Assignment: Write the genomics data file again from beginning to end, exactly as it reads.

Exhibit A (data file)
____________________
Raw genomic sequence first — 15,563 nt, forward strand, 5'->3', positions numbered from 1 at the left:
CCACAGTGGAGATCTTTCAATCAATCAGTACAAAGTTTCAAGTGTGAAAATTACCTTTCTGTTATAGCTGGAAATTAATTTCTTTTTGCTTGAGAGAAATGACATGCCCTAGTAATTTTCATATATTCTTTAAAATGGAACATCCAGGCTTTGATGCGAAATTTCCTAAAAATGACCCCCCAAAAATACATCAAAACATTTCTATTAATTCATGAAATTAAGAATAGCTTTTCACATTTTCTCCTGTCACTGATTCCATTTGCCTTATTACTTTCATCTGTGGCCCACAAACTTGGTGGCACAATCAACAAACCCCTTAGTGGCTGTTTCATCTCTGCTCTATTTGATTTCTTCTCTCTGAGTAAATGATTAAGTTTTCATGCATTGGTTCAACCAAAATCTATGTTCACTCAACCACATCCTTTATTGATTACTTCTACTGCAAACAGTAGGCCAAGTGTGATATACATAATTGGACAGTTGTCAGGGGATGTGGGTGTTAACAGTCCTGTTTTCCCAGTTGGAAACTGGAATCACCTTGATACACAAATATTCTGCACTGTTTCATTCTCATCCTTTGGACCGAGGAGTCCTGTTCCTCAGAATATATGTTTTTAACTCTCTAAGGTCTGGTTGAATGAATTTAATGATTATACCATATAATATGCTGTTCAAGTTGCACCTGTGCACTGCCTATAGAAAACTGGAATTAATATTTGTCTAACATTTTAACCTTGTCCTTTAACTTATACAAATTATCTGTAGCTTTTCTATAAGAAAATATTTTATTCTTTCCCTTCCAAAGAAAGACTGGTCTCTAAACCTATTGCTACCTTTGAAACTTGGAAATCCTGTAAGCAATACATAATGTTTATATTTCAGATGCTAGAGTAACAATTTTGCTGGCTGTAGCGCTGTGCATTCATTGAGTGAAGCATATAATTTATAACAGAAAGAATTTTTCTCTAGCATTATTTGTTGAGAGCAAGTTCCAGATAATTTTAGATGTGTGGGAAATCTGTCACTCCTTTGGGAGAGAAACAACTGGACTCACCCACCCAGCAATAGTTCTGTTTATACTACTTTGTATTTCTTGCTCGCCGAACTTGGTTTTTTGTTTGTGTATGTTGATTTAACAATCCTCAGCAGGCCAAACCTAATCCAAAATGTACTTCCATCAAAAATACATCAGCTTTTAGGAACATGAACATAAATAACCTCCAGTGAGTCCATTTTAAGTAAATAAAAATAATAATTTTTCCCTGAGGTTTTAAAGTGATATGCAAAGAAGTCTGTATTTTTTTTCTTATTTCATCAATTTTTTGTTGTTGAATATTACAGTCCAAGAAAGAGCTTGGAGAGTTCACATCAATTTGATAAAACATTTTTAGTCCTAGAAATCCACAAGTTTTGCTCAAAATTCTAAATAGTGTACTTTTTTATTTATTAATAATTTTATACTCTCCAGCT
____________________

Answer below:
Raw genomic sequence first — 15,563 nt, forward strand, 5'->3', positions numbered from 1 at the left:
CCACAGTGGAGATCTTTCAATCAATCAGTACAAAGTTTCAAGTGTGAAAATTACCTTTCTGTTATAGCTGGAAATTAATTTCTTTTTGCTTGAGAGAAATGACATGCCCTAGTAATTTTCATATATTCTTTAAAATGGAACATCCAGGCTTTGATGCGAAATTTCCTAAAAATGACCCCCCAAAAATACATCAAAACATTTCTATTAATTCATGAAATTAAGAATAGCTTTTCACATTTTCTCCTGTCACTGATTCCATTTGCCTTATTACTTTCATCTGTGGCCCACAAACTTGGTGGCACAATCAACAAACCCCTTAGTGGCTGTTTCATCTCTGCTCTATTTGATTTCTTCTCTCTGAGTAAATGATTAAGTTTTCATGCATTGGTTCAACCAAAATCTATGTTCACTCAACCACATCCTTTATTGATTACTTCTACTGCAAACAGTAGGCCAAGTGTGATATACATAATTGGACAGTTGTCAGGGGATGTGGGTGTTAACAGTCCTGTTTTCCCAGTTGGAAACTGGAATCACCTTGATACACAAATATTCTGCACTGTTTCATTCTCATCCTTTGGACCGAGGAGTCCTGTTCCTCAGAATATATGTTTTTAACTCTCTAAGGTCTGGTTGAATGAATTTAATGATTATACCATATAATATGCTGTTCAAGTTGCACCTGTGCACTGCCTATAGAAAACTGGAATTAATATTTGTCTAACATTTTAACCTTGTCCTTTAACTTATACAAATTATCTGTAGCTTTTCTATAAGAAAATATTTTATTCTTTCCCTTCCAAAGAAAGACTGGTCTCTAAACCTATTGCTACCTTTGAAACTTGGAAATCCTGTAAGCAATACATAATGTTTATATTTCAGATGCTAGAGTAACAATTTTGCTGGCTGTAGCGCTGTGCATTCATTGAGTGAAGCATATAATTTATAACAGAAAGAATTTTTCTCTAGCATTATTTGTTGAGAGCAAGTTCCAGATAATTTTAGATGTGTGGGAAATCTGTCACTCCTTTGGGAGAGAAACAACTGGACTCACCCACCCAGCAATAGTTCTGTTTATACTACTTTGTATTTCTTGCTCGCCGAACTTGGTTTTTTGTTTGTGTATGTTGATTTAACAATCCTCAGCAGGCCAAACCTAATCCAAAATGTACTTCCATCAAAAATACATCAGCTTTTAGGAACATGAACATAAATAACCTCCAGTGAGTCCATTTTAAGTAAATAAAAATAATAATTTTTCCCTGAGGTTTTAAAGTGATATGCAAAGAAGTCTGTATTTTTTTTCTTATTTCATCAATTTTTTGTTGTTGAATATTACAGTCCAAGAAAGAGCTTGGAGAGTTCACATCAATTTGATAAAACATTTTTAGTCCTAGAAATCCACAAGTTTTGCTCAAAATTCTAAATAGTGTACTTTTTTATTTATTAATAATTTTATACTCTCCAGCT